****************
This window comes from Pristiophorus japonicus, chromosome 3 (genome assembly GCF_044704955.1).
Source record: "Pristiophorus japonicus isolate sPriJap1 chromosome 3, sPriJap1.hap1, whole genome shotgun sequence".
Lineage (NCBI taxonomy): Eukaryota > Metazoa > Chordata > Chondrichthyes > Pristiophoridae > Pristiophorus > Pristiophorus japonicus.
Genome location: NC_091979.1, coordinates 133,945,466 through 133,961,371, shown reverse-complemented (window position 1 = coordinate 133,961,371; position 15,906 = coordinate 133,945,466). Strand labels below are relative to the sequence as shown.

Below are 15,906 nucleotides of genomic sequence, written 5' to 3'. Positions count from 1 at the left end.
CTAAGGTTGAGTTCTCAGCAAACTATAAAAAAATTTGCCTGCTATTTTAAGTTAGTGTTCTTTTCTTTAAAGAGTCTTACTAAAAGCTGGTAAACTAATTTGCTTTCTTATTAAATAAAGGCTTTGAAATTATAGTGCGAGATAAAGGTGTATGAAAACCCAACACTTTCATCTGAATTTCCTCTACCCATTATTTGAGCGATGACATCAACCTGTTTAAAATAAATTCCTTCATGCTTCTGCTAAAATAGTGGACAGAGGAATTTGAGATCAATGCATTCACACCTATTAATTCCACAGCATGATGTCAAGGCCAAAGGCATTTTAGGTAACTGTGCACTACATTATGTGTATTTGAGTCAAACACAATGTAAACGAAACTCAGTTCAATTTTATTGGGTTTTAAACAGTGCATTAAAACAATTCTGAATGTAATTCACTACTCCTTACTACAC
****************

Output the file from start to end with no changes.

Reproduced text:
This window comes from Pristiophorus japonicus, chromosome 3 (genome assembly GCF_044704955.1).
Source record: "Pristiophorus japonicus isolate sPriJap1 chromosome 3, sPriJap1.hap1, whole genome shotgun sequence".
Lineage (NCBI taxonomy): Eukaryota > Metazoa > Chordata > Chondrichthyes > Pristiophoridae > Pristiophorus > Pristiophorus japonicus.
Genome location: NC_091979.1, coordinates 133,945,466 through 133,961,371, shown reverse-complemented (window position 1 = coordinate 133,961,371; position 15,906 = coordinate 133,945,466). Strand labels below are relative to the sequence as shown.

Below are 15,906 nucleotides of genomic sequence, written 5' to 3'. Positions count from 1 at the left end.
CTAAGGTTGAGTTCTCAGCAAACTATAAAAAAATTTGCCTGCTATTTTAAGTTAGTGTTCTTTTCTTTAAAGAGTCTTACTAAAAGCTGGTAAACTAATTTGCTTTCTTATTAAATAAAGGCTTTGAAATTATAGTGCGAGATAAAGGTGTATGAAAACCCAACACTTTCATCTGAATTTCCTCTACCCATTATTTGAGCGATGACATCAACCTGTTTAAAATAAATTCCTTCATGCTTCTGCTAAAATAGTGGACAGAGGAATTTGAGATCAATGCATTCACACCTATTAATTCCACAGCATGATGTCAAGGCCAAAGGCATTTTAGGTAACTGTGCACTACATTATGTGTATTTGAGTCAAACACAATGTAAACGAAACTCAGTTCAATTTTATTGGGTTTTAAACAGTGCATTAAAACAATTCTGAATGTAATTCACTACTCCTTACTACAC